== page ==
financial planner Stephen Zelcer
Fake Social Security

Fake Social Security (w/Video)

Read the video transcript:

Welcome back to the channel. So in a previous video, we spoke about the three legged stool. Somebody who retires at minimum retirement age (MRA), which for many FERS employees is age 57. So they could get their first pension. They could get their Thrift Savings Plan, but can they get the third leg, which is Social Security?

They cannot get their Social Security at the age of 57. The youngest Social Security kicks in is the age of 62. So that means from the age of 57 to the age of 62, you don’t have a three legged stool, you only have a two legged stool. How does that stand? So OPM felt bad, and they made it up to you by giving you the FERS annuity supplement.

They call it the FERS annuity supplement. I call it the Fake Social Security. Why do I call it the Fake Social Security? Well, because it looks like Social Security. It acts like Social Security. But it’s not coming from Social Security. It’s coming from OPM. When I say it looks and acts like Social Security, here’s what I mean.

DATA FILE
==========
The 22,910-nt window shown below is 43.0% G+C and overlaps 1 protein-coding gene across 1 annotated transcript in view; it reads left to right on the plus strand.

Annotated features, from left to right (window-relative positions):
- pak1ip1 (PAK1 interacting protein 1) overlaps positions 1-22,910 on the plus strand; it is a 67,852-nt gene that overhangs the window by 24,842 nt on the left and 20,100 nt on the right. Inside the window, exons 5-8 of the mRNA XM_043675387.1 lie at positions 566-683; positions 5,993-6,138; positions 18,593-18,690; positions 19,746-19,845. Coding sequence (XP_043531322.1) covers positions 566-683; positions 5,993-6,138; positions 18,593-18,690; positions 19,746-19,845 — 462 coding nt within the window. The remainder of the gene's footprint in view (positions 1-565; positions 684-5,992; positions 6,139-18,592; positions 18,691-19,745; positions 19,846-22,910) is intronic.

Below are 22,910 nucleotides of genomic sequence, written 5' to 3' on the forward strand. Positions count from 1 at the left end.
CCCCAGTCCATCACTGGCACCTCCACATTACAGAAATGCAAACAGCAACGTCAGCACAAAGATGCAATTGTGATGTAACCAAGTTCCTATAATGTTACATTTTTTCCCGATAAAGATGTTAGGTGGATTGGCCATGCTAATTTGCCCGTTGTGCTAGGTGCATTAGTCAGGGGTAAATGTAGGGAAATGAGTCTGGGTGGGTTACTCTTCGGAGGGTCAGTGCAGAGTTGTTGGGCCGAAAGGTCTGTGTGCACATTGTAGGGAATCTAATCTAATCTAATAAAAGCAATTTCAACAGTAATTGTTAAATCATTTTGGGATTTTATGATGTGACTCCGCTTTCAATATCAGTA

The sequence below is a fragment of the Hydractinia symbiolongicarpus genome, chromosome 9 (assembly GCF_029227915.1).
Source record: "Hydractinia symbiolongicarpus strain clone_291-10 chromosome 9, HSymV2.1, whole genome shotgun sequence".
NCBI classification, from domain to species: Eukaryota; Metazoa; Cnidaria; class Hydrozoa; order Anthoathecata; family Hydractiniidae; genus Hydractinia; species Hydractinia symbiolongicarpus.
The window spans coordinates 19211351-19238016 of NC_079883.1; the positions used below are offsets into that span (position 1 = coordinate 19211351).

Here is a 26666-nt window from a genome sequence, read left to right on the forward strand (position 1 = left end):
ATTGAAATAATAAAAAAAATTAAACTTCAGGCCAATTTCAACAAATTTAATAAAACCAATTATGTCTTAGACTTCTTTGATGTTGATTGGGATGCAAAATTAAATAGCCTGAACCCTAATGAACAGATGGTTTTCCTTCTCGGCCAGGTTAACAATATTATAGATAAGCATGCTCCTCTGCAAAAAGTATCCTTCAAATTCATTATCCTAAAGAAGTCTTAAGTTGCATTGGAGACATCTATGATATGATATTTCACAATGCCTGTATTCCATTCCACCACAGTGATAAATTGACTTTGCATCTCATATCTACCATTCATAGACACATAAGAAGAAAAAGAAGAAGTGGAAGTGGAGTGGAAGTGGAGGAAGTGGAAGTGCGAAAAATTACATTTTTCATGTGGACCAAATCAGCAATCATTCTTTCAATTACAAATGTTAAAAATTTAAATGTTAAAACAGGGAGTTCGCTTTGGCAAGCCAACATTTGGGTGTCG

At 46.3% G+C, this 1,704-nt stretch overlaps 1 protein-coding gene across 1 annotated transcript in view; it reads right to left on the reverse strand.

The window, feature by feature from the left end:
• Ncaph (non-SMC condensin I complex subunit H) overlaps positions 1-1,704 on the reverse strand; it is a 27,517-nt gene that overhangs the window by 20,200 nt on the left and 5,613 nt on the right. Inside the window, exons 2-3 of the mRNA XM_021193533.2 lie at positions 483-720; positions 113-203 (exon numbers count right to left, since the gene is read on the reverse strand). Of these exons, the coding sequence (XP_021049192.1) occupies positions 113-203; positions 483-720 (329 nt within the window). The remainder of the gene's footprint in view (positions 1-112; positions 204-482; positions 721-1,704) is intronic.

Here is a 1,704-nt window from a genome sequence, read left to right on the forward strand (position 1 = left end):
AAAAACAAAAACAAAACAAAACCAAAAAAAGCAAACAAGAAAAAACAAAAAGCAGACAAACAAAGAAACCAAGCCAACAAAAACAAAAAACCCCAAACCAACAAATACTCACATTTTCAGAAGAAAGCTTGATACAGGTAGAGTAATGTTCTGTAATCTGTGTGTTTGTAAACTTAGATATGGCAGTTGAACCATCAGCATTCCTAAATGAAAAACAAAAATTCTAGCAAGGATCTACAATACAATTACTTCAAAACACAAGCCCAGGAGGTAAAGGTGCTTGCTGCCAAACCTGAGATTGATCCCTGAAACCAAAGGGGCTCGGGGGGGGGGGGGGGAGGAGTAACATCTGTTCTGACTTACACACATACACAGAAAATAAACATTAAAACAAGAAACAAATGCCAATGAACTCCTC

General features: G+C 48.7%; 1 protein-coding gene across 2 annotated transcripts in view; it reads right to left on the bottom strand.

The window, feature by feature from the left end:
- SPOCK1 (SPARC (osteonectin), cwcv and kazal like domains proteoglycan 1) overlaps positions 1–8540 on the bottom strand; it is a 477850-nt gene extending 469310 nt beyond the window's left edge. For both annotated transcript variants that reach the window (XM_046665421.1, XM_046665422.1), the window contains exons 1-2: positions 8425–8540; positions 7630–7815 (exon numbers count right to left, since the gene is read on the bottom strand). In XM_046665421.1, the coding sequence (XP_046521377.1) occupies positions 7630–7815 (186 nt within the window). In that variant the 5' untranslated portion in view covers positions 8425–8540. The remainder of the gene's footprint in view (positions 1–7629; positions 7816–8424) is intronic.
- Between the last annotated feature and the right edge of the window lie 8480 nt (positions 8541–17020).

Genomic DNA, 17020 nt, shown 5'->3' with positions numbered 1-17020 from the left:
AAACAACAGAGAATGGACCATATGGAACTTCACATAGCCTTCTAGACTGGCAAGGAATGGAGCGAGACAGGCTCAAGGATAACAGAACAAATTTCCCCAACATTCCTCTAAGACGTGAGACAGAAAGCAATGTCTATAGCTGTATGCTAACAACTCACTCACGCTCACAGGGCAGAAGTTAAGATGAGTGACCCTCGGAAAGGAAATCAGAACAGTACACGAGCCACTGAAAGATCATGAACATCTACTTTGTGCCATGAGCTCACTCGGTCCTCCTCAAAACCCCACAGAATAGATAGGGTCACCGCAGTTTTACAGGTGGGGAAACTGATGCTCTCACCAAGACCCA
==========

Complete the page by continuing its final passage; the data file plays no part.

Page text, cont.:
It looks like Social Security in that the dollar amount that they send you is actually a percentage of your Social Security benefit. What percentage will they send you? So there’s a formula for that. The formula is, you take your years of FERS, divide it by the number 40, and then multiply that by your projected Social Security Benefit.

So, for example, if your projected Social Security Benefit will be $2,000 month, and you have, let’s say, 30 years of FERS Service, so 30 divided by 40 is three fourths or three quarters or 75%. 75% of $2,000 a month is $1,500 a month. $1,500 a month times 12 months a year, that’s $18,000 a year. So this person will receive the Fake Social Security amount of $18,000 a year from the age of 57 until the age of 62.
And there are no COLAs. No COLAs. Now when you are calculating that formula, your years of service divided by the number 40, you only include full years, not fractional years. So for example, if you had 33 and 3 quarters years, You would not use thirty three and three quarters years divided by forty. You would just use thirty three years divided by forty.

So you don’t round up, you just use the whatever full years that you have. Also, you only use actual service, not converted service. I’ll give you a couple examples of converted service. Unused sick leave. Does unused sick leave count towards your first pension? Sure, yes it does. But does it count towards the Fake Social Security?

No, it does not. Similar with military service. If anybody here has bought back their military time, does military service count towards your FERS pension? Yes, it does. Does it count towards the Fake Social Security? No, it does not. So when you are calculating your Fake Social Security, you’re going to use actual service, not converted service.